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Cost of Rehab
There isn't one ballpark price that can be quoted for rehab, because the cost of rehab depends on several factors. There are short-term programs which deliver treatment for up to 30 days, and longer programs that deliver treatment for up to a few months. One can understand why the latter is typically more costly for rehab clients, as clients receive treatment for several weeks longer than someone in a short-term program. However, this isn't the only thing which effects the cost of rehab. The cost of outpatient rehab is typically going to be less than a program which delivers treatment in an inpatient or residential facility, with the obvious reason being they won't require any additional amenities other than their treatment. Someone in an inpatient or residential rehab will basically be living there and all of their amenities and vital necessities are taken care of during their stay, so the price cost of rehab varies depending on how long someone will be staying in the inpatient or residential facility and what types of amenities are offered.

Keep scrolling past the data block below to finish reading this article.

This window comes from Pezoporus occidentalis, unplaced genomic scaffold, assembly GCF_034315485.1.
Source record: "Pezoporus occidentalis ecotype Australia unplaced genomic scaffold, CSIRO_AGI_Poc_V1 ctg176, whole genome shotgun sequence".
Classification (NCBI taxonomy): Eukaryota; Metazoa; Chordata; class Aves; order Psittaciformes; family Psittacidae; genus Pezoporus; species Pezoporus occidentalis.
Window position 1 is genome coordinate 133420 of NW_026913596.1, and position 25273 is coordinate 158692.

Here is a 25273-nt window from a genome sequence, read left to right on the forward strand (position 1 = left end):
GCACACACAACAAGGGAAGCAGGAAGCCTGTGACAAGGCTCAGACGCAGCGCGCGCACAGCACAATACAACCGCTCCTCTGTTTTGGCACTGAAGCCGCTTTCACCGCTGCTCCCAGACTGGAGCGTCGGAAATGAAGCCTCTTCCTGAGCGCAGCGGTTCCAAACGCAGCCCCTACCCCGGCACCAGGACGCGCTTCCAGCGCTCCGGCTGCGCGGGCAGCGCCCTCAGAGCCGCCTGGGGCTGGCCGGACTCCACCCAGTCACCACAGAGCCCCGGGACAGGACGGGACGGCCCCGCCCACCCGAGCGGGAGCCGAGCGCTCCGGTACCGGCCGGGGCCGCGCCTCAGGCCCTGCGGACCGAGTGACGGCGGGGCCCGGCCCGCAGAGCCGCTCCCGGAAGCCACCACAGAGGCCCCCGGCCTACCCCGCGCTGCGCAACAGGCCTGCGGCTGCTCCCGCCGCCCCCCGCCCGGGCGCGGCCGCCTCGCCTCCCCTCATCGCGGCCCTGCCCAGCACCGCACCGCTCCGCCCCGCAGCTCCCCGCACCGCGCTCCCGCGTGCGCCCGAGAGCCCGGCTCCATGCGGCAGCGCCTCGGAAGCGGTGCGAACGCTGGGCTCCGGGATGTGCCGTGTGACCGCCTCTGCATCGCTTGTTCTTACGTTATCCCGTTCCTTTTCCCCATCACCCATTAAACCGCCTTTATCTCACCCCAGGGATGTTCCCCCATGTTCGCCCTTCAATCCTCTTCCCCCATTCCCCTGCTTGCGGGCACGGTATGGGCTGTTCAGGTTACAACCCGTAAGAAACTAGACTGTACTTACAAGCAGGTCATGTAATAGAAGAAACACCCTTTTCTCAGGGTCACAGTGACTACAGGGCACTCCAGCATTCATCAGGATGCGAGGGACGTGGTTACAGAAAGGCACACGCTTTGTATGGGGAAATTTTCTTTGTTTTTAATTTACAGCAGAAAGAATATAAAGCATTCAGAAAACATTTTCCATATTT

For example, someone may choose to stay in an inpatient drug rehab program that is much like a hospital with the very bare necessities offered. Or, someone could choose to stay in a luxury residential drug rehab facility and pay triple what someone would expect to pay in a modest inpatient or residential facility. In this case, it is really a matter of whether or not someone has the wherewithal to pay for a luxury option or if a more modest facility is within budget and accommodating enough. This is a decision based on preference, and whether or not a facility offers luxury amenities doesn't really reflect the quality of treatment offered which should always be the first thing taken into consideration. While it is nice to have luxury amenities, this is of course just a bonus and something which can help make rehab a little more amenable. Most inpatient and residential facilities are quite amenable to begin with, but if you can afford a luxury rehab for yourself or someone you care about by all means do so as long as it is the most appropriate rehab for the level of addiction being treated.